[Show abstract][Hide abstract] ABSTRACT: We report the draft genome sequence of the Stenotrophomonas maltophilia strain EPM1, found in association with a culture of Giardia duodenalis. The draft genome sequence of S. maltophilia strain EPM1, obtained with Roche 454 GS-FLX Titanium technology, is composed of 19 contigs totaling 4,785,869 bp, with a G+C content of 66.37%.
[Show abstract][Hide abstract] ABSTRACT: PCR assays have been developed mainly to assist investigations into the epidemiology of Giardia duodenalis, the only species in the Giardia genus having zoonotic potential. However, a reliable identification of all species is of practical importance, particularly when water samples and samples from wild animals are investigated. The aim of the present work was to genotype Giardia species and G. duodenalis assemblages using as a target the region spanning the 5.8S gene and the 2 flanking internal transcribed spacers (ITS1 and ITS2) of the ribosomal gene. Primers were designed to match strongly conserved regions in the 3' end of the small subunit and in the 5' end of the large subunit ribosomal genes. The corresponding region (about 310 bp) was amplified from 49 isolates of both human and animal origin, representing all G. duodenalis assemblages as well as G. muris and G. microti. Sequence comparison and phylogenetic analysis showed that G. ardeae, G. muris, G. microti as well as the 7 G. duodenalis assemblages can be easily distinguished. Since the major subgroups within the zoonotic assemblages A and B can be identified by sequence analysis, this assay is also informative for molecular epidemiological studies.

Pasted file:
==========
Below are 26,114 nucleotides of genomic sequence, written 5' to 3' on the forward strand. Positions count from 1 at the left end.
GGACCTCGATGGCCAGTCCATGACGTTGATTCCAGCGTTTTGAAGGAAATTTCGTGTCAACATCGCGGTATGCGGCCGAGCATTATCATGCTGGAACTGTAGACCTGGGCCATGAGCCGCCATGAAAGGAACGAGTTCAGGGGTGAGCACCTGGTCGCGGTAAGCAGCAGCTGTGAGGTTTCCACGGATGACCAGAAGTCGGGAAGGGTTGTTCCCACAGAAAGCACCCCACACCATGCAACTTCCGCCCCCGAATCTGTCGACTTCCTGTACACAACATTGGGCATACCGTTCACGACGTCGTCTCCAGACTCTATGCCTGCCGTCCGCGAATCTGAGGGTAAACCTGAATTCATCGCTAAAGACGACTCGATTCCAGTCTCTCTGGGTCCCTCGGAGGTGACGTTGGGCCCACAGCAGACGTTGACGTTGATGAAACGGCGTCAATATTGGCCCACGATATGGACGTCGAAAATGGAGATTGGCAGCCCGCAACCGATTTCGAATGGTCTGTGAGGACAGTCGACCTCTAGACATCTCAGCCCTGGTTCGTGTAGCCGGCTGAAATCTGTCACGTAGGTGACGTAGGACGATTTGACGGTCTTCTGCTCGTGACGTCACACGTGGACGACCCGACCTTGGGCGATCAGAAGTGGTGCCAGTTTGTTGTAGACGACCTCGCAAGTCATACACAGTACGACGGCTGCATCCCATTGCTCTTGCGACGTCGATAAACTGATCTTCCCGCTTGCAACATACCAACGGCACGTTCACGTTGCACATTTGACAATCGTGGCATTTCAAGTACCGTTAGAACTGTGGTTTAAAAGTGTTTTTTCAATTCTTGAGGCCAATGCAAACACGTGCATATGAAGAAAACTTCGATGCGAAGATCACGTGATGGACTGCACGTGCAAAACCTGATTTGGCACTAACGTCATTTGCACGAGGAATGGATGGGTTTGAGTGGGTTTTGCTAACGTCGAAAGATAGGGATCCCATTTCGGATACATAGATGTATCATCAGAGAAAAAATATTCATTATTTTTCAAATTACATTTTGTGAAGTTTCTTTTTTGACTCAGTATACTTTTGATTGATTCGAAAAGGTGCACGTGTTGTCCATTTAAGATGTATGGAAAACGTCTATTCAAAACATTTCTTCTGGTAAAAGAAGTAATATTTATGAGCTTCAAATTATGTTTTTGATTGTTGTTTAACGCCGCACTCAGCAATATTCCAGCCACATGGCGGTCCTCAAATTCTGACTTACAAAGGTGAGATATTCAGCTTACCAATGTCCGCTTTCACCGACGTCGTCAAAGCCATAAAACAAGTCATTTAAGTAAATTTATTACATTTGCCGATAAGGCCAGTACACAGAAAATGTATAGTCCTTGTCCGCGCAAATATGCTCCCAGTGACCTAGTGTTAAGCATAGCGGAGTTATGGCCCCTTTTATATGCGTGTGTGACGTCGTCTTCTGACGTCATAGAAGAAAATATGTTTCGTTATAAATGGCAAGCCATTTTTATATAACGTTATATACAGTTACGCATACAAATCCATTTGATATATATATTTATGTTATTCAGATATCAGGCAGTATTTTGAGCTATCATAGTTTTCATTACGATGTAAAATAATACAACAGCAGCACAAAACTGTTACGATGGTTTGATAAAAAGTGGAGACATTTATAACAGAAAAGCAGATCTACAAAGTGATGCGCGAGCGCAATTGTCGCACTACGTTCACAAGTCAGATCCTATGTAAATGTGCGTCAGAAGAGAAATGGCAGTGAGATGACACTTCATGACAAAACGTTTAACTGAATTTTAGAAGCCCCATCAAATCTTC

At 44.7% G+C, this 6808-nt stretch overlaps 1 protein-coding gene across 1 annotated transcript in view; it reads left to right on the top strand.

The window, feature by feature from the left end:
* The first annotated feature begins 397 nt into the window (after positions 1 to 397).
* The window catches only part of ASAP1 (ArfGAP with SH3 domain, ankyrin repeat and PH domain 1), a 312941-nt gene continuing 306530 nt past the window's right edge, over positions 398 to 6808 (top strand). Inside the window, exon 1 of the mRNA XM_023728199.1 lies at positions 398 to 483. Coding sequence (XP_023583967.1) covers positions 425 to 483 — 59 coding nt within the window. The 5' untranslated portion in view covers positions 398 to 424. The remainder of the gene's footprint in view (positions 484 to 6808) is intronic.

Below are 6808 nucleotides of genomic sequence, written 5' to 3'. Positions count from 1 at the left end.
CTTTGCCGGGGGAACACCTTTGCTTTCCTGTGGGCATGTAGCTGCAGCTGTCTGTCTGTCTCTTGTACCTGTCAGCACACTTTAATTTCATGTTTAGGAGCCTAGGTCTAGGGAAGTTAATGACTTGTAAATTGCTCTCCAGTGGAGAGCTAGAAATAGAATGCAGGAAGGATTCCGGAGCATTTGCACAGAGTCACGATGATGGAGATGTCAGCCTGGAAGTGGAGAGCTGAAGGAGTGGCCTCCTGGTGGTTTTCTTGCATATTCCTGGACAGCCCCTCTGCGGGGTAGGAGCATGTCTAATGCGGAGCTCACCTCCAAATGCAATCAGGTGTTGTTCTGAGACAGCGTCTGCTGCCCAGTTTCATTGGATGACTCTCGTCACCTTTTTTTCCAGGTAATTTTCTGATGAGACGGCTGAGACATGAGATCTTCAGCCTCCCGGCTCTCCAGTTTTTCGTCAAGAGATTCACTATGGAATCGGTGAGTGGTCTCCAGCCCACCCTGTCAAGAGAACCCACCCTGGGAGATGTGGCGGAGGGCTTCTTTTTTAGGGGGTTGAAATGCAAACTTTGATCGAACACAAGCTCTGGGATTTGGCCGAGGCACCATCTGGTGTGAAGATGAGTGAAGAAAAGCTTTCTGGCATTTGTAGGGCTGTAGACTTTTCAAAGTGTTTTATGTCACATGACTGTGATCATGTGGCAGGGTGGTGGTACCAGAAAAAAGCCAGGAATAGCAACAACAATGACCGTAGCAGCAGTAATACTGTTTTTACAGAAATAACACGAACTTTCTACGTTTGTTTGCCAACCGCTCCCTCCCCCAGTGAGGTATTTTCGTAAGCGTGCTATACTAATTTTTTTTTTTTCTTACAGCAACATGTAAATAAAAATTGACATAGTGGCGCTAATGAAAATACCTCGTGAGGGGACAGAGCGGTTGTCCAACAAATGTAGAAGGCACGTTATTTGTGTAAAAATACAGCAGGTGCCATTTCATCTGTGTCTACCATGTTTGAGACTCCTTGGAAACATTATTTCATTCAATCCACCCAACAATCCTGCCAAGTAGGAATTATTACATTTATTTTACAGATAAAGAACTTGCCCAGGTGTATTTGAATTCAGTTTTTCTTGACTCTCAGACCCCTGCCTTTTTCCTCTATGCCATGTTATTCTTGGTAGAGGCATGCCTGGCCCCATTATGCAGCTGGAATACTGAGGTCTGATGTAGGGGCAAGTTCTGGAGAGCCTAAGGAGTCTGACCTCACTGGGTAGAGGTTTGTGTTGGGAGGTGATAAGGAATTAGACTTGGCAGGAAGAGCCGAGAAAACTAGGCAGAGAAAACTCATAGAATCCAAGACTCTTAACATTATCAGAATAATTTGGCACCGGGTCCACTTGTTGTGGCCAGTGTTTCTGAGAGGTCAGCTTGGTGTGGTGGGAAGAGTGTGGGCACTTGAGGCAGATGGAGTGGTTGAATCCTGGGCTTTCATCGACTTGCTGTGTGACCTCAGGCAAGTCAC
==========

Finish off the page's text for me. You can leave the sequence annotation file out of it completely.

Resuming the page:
[Show abstract][Hide abstract] ABSTRACT: Of the seven genetic groups, or assemblages, currently recognized in the Giardia duodenalis species complex, only assemblages A and B are associated with human infection, but they also infect other mammals. Recent investigations have suggested the occurrence of genetic exchanges among isolates of G. duodenalis, and the application of assemblage-specific PCR has shown both assemblages A and B in a significant number of human infections. In this work, three real-time quantitative (qPCR) assays were developed to target the G. duodenalis triose phosphate isomerase, glutamate dehydrogenase, and open reading frame C4 sequences. Primers were designed to allow the specific amplification of the DNA of assemblage A or B and to generate products distinguishable by their melting curves or, after qPCR, by their sequences, sizes, or restriction patterns. The assays showed full specificity and detected DNA from a single trophozoite (4 to 8 target copies). We applied these assays, as well as a TaqMan assay that targets the beta-giardin gene, to genomic DNA extracted from 30 human stools and to Giardia cysts purified by immunomagnetic capture from the same samples. Simultaneous detection of both assemblages was observed in a large number of DNAs extracted from stools, and experiments on the cysts purified from the same samples showed that this was essentially attributable to mixed infections, as only one assemblage was detected when dilutions of cysts were tested. In a few cases, detection of both assemblages was observed even when single cysts were tested. This result, which suggests the presence of recombinants, needs to be confirmed using more accurate methods for cyst separation and enumeration. The assays described in this study can be used to detect Giardia cysts infectious to humans in samples from animals and in water and food.